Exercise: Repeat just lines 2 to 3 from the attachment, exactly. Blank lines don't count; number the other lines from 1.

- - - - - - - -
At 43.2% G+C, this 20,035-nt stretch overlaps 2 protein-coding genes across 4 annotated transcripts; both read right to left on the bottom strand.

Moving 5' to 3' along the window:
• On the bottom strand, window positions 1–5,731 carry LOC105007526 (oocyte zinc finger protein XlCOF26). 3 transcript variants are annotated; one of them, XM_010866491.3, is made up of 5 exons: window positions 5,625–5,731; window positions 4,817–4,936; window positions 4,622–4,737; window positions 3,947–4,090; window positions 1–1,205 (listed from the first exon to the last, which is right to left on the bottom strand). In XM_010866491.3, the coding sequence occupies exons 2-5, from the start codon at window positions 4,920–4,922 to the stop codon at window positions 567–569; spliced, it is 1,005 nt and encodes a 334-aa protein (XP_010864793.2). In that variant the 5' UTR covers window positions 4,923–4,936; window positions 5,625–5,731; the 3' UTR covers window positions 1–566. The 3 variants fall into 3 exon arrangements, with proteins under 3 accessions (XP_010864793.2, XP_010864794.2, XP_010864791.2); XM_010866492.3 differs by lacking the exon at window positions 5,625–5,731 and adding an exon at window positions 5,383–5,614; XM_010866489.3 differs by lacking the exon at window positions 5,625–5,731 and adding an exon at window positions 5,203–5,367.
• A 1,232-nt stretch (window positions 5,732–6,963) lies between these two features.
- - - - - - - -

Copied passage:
Moving 5' to 3' along the window:
• On the bottom strand, window positions 1–5,731 carry LOC105007526 (oocyte zinc finger protein XlCOF26). 3 transcript variants are annotated; one of them, XM_010866491.3, is made up of 5 exons: window positions 5,625–5,731; window positions 4,817–4,936; window positions 4,622–4,737; window positions 3,947–4,090; window positions 1–1,205 (listed from the first exon to the last, which is right to left on the bottom strand). In XM_010866491.3, the coding sequence occupies exons 2-5, from the start codon at window positions 4,920–4,922 to the stop codon at window positions 567–569; spliced, it is 1,005 nt and encodes a 334-aa protein (XP_010864793.2). In that variant the 5' UTR covers window positions 4,923–4,936; window positions 5,625–5,731; the 3' UTR covers window positions 1–566. The 3 variants fall into 3 exon arrangements, with proteins under 3 accessions (XP_010864793.2, XP_010864794.2, XP_010864791.2); XM_010866492.3 differs by lacking the exon at window positions 5,625–5,731 and adding an exon at window positions 5,383–5,614; XM_010866489.3 differs by lacking the exon at window positions 5,625–5,731 and adding an exon at window positions 5,203–5,367.